Copyright 2007 Reed Business Information
Library Journal

Paxman has written a thoroughly enjoyable book about the British monarchy. He doesn't dwell on the too familiar scandals, but he certainly has some stories to tell, and even readers who have read all the latest books on the House of Windsor will find themselves eagerly turning the pages. One is drawn in immediately by Paxman's story of his overnight visit to Highgrove, Prince Charles's estate, while the amusing saga of the BBC's constant rehearsals for reporting the death of Queen Elizabeth the Queen Mother assures the most skeptical reader that one is in good hands. We expect to be both informed and entertained and are not disappointed. An additional treat, for those who simply cannot get enough of the world's most famous dysfunctional family, is an impressive 26-page bibliography, which includes some real gems. A self-described republican, Paxman concludes with a lukewarm endorsement of the status quo: "We could easily pack all of them off to live out their lives in harmless eccentricity on some organically managed rural estate. But why bother?" Recommended for public libraries.
—Elizabeth Mellett

Kirkus Reviews
Popular BBC broadcaster Paxman (The English, 2000, etc.) examines the monarchy's relevance to contemporary British society. Best known for his confrontational interviews on current-affairs program Newsnight, Paxman keeps his scabrous side firmly in check, taking a relaxed, even humorous approach here. The author quickly establishes his affinity for the oft-troubled fortunes of Britain's royals with amusing anecdotes about a visit to Sandringham (quizzed about the purpose of the monarchy, Prince Charles quipped, "we're a soap opera"), the BBC's archaic preparations for the Queen Mother's death and a bizarre encounter with Princess Diana. The author casts his net wide as he sets about his task, demonstrating a vast knowledge of all things royal as he darts back and forth in time, linking various events from the past to those of the present. The bookish, chain-smoking Queen of Denmark (Victoria's great-great-granddaughter) and the sometimes controversial Prince Philip are two of the people interviewed, and the author draws insightful and occasionally humorous jabs from both. Philip rails against the tabloids and even seems agitated that his wife (whom he refers to as "the queen") reads "every bloody paper she can lay her hands on." Paxman keeps a generous distance from his subjects for most of the book, reserving his personal opinions for the concluding chapter, which conveys his belief that the royal family will be around for quite some time. Using the surge of interest in Diana's funeral as a springboard, he points out the inexorable grip the monarchy maintains on our collective imaginations, notes the impracticality of any attempt to break up the royal family and adds interesting notes ontheir historical and mythological value. A witty, edifying treatise. Agent: Michael Carlisle/InkWell Management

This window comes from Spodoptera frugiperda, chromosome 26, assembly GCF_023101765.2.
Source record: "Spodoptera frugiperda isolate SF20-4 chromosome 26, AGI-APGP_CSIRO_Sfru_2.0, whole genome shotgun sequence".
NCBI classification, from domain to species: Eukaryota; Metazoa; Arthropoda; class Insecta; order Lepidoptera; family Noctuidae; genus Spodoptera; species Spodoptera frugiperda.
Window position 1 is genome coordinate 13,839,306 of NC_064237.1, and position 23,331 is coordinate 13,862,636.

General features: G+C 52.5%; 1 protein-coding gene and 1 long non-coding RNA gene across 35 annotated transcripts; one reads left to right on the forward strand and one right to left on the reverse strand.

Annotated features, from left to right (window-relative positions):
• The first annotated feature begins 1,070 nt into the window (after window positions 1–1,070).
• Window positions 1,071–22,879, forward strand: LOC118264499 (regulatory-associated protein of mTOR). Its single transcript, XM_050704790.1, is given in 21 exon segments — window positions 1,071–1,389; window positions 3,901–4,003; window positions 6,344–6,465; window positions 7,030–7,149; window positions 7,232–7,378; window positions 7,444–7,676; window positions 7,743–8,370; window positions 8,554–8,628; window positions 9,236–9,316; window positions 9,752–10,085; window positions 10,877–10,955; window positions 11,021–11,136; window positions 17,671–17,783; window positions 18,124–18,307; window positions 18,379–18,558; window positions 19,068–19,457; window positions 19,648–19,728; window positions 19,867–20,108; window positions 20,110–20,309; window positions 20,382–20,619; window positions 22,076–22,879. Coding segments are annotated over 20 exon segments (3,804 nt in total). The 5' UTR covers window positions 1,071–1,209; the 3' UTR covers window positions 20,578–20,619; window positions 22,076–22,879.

Product Details

ISBN-13:
9780786721566
Publisher:
PublicAffairs
Publication date:
07/31/2008
Sold by:
Hachette Digital, Inc.
Format:
NOOK Book
Pages:
384
Sales rank:
294,653
File size:
494 KB

Meet the Author

Jeremy Paxman is a journalist, best known for his work presenting BBC's Newsnight and University Challenge. His books include Friends in High Places, The English and The Political Animal. He lives in Oxfordshire, England.

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On Royalty: A Very Polite Inquiry Into Some Strangely Related Families 4.8 out of 5 based on 0 ratings. 6 reviews.
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Why is every one in my room lol
Anonymous More than 1 year ago
What book is it? This is res ninebon my nook
Anonymous More than 1 year ago
Night!